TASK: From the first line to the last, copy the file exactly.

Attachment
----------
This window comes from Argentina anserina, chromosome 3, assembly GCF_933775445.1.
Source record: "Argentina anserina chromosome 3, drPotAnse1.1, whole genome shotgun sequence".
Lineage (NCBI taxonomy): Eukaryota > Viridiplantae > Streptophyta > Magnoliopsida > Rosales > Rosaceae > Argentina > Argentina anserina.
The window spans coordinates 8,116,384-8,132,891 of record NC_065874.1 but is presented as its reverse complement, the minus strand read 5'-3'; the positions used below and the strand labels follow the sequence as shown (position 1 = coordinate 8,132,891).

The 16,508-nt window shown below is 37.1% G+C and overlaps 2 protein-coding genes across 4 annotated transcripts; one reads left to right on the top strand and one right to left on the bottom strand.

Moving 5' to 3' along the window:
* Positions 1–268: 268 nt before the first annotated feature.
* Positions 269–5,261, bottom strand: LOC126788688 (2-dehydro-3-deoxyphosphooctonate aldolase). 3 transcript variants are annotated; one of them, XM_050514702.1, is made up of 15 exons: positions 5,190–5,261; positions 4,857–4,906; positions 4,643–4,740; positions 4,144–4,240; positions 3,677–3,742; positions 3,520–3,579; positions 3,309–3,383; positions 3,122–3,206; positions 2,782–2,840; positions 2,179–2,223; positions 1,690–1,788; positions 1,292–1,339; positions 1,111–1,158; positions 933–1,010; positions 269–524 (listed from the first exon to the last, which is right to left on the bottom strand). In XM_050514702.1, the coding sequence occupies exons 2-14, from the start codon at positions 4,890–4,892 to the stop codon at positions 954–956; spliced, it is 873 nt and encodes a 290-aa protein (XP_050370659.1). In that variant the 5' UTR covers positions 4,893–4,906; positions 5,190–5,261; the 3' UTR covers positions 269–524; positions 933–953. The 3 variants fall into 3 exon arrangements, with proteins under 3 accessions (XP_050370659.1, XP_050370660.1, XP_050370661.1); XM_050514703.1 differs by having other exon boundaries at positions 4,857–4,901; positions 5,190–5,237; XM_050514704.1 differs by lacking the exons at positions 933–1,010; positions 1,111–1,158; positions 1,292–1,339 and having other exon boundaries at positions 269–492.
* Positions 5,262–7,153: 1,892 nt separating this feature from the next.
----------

This window comes from Argentina anserina, chromosome 3, assembly GCF_933775445.1.
Source record: "Argentina anserina chromosome 3, drPotAnse1.1, whole genome shotgun sequence".
Lineage (NCBI taxonomy): Eukaryota > Viridiplantae > Streptophyta > Magnoliopsida > Rosales > Rosaceae > Argentina > Argentina anserina.
The window spans coordinates 8,116,384-8,132,891 of record NC_065874.1 but is presented as its reverse complement, the minus strand read 5'-3'; the positions used below and the strand labels follow the sequence as shown (position 1 = coordinate 8,132,891).

The 16,508-nt window shown below is 37.1% G+C and overlaps 2 protein-coding genes across 4 annotated transcripts; one reads left to right on the top strand and one right to left on the bottom strand.

Moving 5' to 3' along the window:
* Positions 1–268: 268 nt before the first annotated feature.
* Positions 269–5,261, bottom strand: LOC126788688 (2-dehydro-3-deoxyphosphooctonate aldolase). 3 transcript variants are annotated; one of them, XM_050514702.1, is made up of 15 exons: positions 5,190–5,261; positions 4,857–4,906; positions 4,643–4,740; positions 4,144–4,240; positions 3,677–3,742; positions 3,520–3,579; positions 3,309–3,383; positions 3,122–3,206; positions 2,782–2,840; positions 2,179–2,223; positions 1,690–1,788; positions 1,292–1,339; positions 1,111–1,158; positions 933–1,010; positions 269–524 (listed from the first exon to the last, which is right to left on the bottom strand). In XM_050514702.1, the coding sequence occupies exons 2-14, from the start codon at positions 4,890–4,892 to the stop codon at positions 954–956; spliced, it is 873 nt and encodes a 290-aa protein (XP_050370659.1). In that variant the 5' UTR covers positions 4,893–4,906; positions 5,190–5,261; the 3' UTR covers positions 269–524; positions 933–953. The 3 variants fall into 3 exon arrangements, with proteins under 3 accessions (XP_050370659.1, XP_050370660.1, XP_050370661.1); XM_050514703.1 differs by having other exon boundaries at positions 4,857–4,901; positions 5,190–5,237; XM_050514704.1 differs by lacking the exons at positions 933–1,010; positions 1,111–1,158; positions 1,292–1,339 and having other exon boundaries at positions 269–492.
* Positions 5,262–7,153: 1,892 nt separating this feature from the next.